We study fundamental geoscience questions concerning Earth surface processes, including the impact of environmental change on surface processes across a range of timescales. Our focus covers the broad themes of cryosphere and hydrology.

Research is carried out in collaboration with government research scientists on policy-relevant issues and also with industry. Interdisciplinary, ongoing research is fostered through close collaboration especially with:

  • Marine Scotland
  • The James Hutton Institute
  • Other geomorphologists, ecologists, soil scientists, physicists and statisticians nationally and internationally

The Earth Surface Processes Group plays an active role in three of the University’s Research Themes:


Cryosphere and Climate Change


Cryosphere research focuses on:

  • ice-climate interactions
  • ice sheet mass balance and dynamics
  • glacial landform genesis
  • palaeoglaciology

Integration of research on contemporary and palaeo ice dynamics is used to place ongoing changes in the cryosphere within a long-term context of global environmental change. An additional focus has been on sea level variability during the Holocene and effects of tsunamis on coastal sedimentary records.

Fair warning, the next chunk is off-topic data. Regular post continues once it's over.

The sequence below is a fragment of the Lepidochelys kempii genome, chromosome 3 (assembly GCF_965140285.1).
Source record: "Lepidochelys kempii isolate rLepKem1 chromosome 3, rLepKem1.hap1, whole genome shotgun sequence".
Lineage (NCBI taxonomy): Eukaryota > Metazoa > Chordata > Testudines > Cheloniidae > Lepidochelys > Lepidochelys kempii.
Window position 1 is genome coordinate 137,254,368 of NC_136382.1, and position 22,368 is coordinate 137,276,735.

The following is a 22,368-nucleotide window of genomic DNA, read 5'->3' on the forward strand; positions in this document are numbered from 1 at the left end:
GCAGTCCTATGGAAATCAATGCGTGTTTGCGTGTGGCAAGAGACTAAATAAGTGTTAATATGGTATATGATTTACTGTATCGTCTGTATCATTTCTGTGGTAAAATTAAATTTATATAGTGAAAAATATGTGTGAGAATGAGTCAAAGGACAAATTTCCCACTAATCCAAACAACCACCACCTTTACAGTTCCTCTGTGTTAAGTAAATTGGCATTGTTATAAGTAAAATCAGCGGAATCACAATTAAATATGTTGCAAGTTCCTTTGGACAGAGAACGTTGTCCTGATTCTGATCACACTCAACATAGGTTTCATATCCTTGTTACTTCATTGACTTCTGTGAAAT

More information can be found on our Cryosphere and Climate Change web pages.

 

Hydrology


Hydrological research is organised through the Northern Rivers Institute and focuses on: 

  1. the application of advanced tracing and novel mathematical tracer-aided modelling in the characterisation of hydrological systems
  2. the ecohydrology of headwater catchments

Research highlights include the integration of empirical tracing techniques with advanced mathematical analysis to constrain the geographic sources and temporal dynamics of streamflow generation processes, complemented by the development of novel, tracer-aided rainfall-runoff modelling.

Another focus is on the ecohydrology of headwater streams and environmental controls, including sediment transport processes on short and longer-term ecological dynamics.

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